CEPR

August 13, 2019 (Prices Byte)

By Dean Baker

Spending on prescription drugs is up more than 7.0 percent over the last year, even though the CPI shows a small decline.

The overall Consumer Price Index (CPI) rose 0.3 percent in July, with the core index also rising 0.3 percent. The July increase brought the rate of inflation in the overall CPI to 1.8 percent over the last year, while the core index is up 2.2 percent.

Rent continues to be by far the largest factor driving core inflation. The core, excluding shelter, was up 0.3 percent in July and is up by just 1.3 percent over the last year. In fact, inflation in the core index, excluding shelter, appears to be slowing slightly. The annual rate, comparing the last three months (May, June, and July) with the prior three months, is just 1.1 percent.

By contrast, it appears that rental inflation is actually picking up slightly. The owners’ equivalent rent (OER) index rose at a 3.6 percent annual rate when comparing the last three months with the prior three months. It is up from a 3.4 percent rate over the last year. (OER is a purer measure of rent since it excludes utilities that often are included in the rent proper index.)

While inflation in most areas of the core index outside of rent appears well contained, medical care costs may again be a problem. They rose 0.5 percent in July and are up 2.6 percent over the last year. There is clear evidence of acceleration, with the index rising at a 3.9 percent annual rate when comparing the last three months with the prior three months.

Within medical care, health care insurance is by far the biggest problem. The insurance index increased by 1.7 percent in July and is now up 15.9 percent over the last year. It is important to remember that this index is measuring just the administrative costs and profits of insurers, not the premiums paid by households or employers.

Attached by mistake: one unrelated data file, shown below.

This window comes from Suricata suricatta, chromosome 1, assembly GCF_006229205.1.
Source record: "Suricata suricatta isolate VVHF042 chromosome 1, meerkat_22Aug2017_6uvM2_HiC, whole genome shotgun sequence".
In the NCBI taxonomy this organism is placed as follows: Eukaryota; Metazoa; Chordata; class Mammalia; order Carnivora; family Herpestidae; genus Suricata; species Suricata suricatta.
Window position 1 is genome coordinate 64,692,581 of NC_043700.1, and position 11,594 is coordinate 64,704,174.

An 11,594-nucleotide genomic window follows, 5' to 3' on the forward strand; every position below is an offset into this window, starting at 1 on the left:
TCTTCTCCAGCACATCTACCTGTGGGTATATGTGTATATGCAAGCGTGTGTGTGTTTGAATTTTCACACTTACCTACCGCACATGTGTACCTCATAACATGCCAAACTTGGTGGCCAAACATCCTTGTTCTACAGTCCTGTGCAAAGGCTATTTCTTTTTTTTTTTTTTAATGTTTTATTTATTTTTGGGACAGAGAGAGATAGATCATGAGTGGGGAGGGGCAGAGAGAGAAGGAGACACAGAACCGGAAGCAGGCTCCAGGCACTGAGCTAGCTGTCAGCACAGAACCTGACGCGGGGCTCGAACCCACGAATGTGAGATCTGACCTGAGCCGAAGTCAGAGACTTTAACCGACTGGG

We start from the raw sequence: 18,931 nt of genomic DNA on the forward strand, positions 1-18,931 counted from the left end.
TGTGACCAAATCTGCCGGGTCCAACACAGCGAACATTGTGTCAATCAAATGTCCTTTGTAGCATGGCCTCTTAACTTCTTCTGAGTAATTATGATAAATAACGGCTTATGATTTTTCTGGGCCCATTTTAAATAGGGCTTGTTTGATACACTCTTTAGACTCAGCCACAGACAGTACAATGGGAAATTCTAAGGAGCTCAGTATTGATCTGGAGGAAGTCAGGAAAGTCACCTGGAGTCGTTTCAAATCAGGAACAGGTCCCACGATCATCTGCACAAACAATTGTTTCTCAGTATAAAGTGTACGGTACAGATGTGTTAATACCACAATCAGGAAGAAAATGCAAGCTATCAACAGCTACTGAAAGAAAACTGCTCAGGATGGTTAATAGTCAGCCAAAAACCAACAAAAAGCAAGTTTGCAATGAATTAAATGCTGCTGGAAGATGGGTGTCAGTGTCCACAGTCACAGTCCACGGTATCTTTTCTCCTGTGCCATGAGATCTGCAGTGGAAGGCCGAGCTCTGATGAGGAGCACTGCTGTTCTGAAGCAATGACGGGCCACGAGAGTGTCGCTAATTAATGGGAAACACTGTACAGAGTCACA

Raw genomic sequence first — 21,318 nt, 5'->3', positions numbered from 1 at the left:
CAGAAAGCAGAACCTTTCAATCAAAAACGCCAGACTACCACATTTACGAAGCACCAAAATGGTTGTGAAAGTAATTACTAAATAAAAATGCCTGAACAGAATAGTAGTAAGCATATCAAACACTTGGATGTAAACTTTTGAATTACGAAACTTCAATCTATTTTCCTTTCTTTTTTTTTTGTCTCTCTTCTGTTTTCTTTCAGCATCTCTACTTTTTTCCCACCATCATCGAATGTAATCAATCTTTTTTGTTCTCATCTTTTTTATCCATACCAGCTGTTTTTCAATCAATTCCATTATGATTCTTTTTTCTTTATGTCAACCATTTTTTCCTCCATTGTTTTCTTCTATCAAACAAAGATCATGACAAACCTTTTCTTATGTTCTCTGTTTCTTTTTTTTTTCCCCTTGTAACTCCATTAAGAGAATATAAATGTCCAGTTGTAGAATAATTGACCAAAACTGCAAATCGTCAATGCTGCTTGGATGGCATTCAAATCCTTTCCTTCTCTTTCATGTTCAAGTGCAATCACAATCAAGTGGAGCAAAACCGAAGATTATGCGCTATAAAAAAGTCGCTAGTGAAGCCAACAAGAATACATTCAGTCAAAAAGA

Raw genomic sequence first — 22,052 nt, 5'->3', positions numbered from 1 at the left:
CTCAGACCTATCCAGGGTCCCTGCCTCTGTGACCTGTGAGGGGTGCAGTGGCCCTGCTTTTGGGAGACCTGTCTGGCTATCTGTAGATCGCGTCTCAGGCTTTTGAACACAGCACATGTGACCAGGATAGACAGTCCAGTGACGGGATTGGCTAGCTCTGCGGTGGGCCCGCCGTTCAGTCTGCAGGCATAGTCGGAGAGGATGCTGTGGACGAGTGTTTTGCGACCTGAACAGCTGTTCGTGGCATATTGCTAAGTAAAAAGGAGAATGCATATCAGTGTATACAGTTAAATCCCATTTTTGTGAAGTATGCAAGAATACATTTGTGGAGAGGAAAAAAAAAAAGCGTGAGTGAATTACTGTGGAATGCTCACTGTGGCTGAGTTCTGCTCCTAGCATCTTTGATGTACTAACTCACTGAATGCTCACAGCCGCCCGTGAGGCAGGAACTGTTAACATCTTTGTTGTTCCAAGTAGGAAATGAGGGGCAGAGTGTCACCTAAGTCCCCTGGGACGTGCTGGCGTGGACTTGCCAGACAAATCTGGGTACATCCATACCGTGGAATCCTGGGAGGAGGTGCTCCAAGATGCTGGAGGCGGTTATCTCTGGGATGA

By contrast, prescription drug prices in the CPI appear to be under control. While the index rose 0.4 percent in July, this follows declines in the prior two months. The CPI prescription drug index is now down 0.8 percent over the last year.

However, this may not reflect people’s experiences in paying for drugs. Spending on prescription drugs has increased by more than 7.0 percent over the last year. The large difference is due to the fact that the CPI only measures changes in prices of the same drug. Insofar as patients are using new and more expensive drugs it will not be picked up in the CPI. 

There were several anomalous price movements in the core in July, mostly on the high side. Apparel prices rose 0.4 percent in July after rising 1.1 percent in June. They are still down 0.5 percent over the year. They are likely to dip again in future months. Used vehicle prices rose 0.9 percent in July after rising 1.6 percent in June. They are up 1.5 percent over the last year. By contrast, new vehicle prices fell by 0.2 percent in July and are up just 0.3 percent over the last year.

Airfares increased by 2.3 percent in July. They are up 1.3 percent in the last year. On the other side, sporting goods prices fell 1.4 percent in July, they are down 1.1 percent over the last year.

On net, we can probably expect the core inflation rate to be somewhat lower as inflation in components such as apparel and used vehicles levels off or turns negative. Overall, the picture for inflation continues to be overwhelmingly benign with the major exception of rents and now quite possibly medical care. The latter is a special cause for concern since health care inflation appeared to be largely under control. The explosive rate of growth in health insurance costs is especially alarming.